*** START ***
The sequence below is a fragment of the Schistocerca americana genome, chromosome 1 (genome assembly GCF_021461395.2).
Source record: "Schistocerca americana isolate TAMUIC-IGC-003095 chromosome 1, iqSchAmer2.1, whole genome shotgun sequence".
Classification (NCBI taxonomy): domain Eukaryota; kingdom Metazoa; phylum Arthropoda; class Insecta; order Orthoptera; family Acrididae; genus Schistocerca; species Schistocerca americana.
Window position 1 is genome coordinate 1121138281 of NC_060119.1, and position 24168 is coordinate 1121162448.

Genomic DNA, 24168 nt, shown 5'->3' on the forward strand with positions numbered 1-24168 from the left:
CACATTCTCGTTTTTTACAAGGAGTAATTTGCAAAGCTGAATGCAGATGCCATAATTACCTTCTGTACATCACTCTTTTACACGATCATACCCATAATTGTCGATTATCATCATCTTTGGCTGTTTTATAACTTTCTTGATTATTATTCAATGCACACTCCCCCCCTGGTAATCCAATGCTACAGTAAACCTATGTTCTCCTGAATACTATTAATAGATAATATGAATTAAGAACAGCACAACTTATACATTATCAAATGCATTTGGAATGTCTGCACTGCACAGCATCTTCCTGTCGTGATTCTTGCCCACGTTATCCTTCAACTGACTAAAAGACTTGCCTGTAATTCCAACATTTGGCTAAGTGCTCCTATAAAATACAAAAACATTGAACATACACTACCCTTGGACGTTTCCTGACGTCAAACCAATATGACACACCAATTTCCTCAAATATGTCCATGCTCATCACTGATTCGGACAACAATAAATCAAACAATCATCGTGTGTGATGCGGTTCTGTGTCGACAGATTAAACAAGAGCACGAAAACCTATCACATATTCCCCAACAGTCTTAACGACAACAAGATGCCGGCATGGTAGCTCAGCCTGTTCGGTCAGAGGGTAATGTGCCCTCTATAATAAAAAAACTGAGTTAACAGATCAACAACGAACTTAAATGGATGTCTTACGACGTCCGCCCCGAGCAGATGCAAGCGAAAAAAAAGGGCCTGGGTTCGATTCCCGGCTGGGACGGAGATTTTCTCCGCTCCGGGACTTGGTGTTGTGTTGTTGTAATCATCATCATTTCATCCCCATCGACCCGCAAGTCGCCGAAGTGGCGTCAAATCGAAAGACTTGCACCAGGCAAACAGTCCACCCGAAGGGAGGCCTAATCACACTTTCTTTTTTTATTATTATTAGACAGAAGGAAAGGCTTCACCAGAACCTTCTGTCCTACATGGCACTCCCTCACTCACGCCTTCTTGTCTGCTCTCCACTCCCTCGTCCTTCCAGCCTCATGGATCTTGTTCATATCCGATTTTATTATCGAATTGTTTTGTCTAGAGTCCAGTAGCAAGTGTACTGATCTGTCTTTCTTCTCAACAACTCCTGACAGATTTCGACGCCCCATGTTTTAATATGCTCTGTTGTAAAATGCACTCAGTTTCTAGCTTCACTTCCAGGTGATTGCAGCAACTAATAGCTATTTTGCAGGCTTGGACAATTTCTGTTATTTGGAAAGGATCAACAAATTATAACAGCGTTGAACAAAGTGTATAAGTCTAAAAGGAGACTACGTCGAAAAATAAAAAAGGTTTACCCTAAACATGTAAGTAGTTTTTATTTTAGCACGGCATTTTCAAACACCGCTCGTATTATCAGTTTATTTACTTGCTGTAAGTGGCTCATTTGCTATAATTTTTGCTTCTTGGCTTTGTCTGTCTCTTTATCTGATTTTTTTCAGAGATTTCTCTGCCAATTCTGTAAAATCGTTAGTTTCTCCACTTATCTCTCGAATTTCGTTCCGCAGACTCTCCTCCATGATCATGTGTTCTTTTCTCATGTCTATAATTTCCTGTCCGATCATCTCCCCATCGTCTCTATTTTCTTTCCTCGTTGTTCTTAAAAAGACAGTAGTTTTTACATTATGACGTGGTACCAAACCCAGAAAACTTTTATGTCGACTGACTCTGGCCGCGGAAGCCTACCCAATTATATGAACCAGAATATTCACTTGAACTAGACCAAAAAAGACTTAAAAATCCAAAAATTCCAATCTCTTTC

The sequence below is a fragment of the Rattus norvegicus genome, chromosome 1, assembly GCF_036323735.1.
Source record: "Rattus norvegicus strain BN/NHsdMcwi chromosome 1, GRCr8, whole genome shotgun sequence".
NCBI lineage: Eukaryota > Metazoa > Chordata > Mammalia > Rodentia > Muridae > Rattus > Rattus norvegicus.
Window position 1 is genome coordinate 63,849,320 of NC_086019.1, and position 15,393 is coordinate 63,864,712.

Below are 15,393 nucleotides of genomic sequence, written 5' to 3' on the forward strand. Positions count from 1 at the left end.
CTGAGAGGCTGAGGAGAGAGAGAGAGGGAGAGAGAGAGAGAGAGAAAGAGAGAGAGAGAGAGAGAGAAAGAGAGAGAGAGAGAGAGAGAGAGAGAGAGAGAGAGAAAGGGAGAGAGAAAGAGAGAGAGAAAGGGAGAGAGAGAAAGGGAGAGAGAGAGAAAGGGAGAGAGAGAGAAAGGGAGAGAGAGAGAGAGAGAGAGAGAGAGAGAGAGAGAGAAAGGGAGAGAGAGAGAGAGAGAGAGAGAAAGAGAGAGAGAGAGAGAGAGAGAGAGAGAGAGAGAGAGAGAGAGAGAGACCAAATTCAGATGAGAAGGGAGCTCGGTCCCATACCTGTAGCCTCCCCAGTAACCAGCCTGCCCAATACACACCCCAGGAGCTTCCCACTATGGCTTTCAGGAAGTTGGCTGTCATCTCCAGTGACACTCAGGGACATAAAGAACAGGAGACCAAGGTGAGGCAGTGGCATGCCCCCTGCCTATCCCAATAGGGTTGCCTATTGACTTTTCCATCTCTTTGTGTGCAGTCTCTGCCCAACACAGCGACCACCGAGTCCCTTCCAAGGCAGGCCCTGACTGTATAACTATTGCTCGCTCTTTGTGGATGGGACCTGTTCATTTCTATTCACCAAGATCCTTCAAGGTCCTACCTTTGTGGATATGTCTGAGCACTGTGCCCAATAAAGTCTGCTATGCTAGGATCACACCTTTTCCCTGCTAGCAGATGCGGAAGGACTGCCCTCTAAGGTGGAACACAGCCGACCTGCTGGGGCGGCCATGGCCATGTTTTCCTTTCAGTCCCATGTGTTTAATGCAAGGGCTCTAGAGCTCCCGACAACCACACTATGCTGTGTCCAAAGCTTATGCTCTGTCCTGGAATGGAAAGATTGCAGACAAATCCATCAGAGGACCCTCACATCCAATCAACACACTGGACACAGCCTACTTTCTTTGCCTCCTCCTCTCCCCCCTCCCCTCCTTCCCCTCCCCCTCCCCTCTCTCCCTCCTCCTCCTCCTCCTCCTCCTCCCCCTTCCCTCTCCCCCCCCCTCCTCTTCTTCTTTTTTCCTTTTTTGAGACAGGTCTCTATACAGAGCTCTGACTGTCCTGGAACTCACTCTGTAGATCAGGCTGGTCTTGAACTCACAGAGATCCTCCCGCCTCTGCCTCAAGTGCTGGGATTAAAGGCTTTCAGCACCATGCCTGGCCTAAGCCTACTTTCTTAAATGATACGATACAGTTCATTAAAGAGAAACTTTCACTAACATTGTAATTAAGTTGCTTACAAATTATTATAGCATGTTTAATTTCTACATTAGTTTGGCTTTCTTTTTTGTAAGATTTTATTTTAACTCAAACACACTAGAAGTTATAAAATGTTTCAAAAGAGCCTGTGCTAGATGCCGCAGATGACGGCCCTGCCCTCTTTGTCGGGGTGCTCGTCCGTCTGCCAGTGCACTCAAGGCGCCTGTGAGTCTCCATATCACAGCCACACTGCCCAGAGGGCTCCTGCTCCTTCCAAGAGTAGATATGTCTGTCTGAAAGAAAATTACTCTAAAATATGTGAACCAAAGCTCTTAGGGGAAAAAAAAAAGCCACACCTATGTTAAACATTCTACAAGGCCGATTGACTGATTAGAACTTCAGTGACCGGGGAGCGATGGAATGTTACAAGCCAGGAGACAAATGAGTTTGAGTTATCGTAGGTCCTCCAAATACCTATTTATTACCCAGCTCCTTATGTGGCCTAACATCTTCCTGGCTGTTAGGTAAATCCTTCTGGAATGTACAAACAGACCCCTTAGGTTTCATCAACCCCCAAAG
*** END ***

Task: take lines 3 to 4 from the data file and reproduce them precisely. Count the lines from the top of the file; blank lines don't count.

Classification (NCBI taxonomy): domain Eukaryota; kingdom Metazoa; phylum Arthropoda; class Insecta; order Orthoptera; family Acrididae; genus Schistocerca; species Schistocerca americana.
Window position 1 is genome coordinate 1121138281 of NC_060119.1, and position 24168 is coordinate 1121162448.